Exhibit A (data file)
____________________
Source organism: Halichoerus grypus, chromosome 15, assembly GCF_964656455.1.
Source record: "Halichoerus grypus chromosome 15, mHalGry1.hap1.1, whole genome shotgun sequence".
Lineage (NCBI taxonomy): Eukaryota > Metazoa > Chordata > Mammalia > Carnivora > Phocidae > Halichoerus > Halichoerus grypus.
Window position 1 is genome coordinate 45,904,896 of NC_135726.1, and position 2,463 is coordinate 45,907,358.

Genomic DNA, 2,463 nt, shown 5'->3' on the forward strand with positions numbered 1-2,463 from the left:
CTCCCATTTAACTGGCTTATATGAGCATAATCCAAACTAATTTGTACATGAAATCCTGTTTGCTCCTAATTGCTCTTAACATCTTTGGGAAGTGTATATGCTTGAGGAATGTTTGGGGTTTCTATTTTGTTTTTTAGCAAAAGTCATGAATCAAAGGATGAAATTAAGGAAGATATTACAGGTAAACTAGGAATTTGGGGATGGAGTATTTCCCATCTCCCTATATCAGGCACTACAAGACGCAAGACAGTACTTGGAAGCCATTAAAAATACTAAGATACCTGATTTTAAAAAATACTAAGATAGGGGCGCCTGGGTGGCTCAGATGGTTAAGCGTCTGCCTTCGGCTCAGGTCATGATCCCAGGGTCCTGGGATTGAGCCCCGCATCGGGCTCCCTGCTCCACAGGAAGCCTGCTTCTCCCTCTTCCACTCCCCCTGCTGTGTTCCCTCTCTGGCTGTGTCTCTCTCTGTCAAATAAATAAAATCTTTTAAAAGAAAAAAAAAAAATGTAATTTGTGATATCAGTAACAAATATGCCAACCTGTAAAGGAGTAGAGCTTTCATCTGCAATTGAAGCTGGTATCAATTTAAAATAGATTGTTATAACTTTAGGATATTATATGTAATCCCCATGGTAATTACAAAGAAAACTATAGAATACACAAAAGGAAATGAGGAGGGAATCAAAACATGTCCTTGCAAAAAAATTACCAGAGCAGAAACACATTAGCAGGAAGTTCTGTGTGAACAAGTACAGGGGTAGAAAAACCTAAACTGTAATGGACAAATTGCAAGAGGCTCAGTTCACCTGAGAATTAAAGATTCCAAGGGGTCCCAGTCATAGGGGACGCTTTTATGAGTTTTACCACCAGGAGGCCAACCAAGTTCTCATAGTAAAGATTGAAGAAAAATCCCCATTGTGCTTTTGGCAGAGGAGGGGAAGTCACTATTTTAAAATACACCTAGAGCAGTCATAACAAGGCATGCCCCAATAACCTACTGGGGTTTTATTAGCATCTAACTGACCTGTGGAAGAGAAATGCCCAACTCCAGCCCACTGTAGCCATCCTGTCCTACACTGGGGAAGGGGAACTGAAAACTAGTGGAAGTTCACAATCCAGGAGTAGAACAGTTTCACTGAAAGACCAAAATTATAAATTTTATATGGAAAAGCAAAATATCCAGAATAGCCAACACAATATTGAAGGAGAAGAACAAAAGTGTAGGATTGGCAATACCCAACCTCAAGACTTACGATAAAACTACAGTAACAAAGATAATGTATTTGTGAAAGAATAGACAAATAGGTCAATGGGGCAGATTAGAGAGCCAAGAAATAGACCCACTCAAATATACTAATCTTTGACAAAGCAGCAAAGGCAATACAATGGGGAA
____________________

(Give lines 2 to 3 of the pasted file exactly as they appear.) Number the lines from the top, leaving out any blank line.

Source record: "Halichoerus grypus chromosome 15, mHalGry1.hap1.1, whole genome shotgun sequence".
Lineage (NCBI taxonomy): Eukaryota > Metazoa > Chordata > Mammalia > Carnivora > Phocidae > Halichoerus > Halichoerus grypus.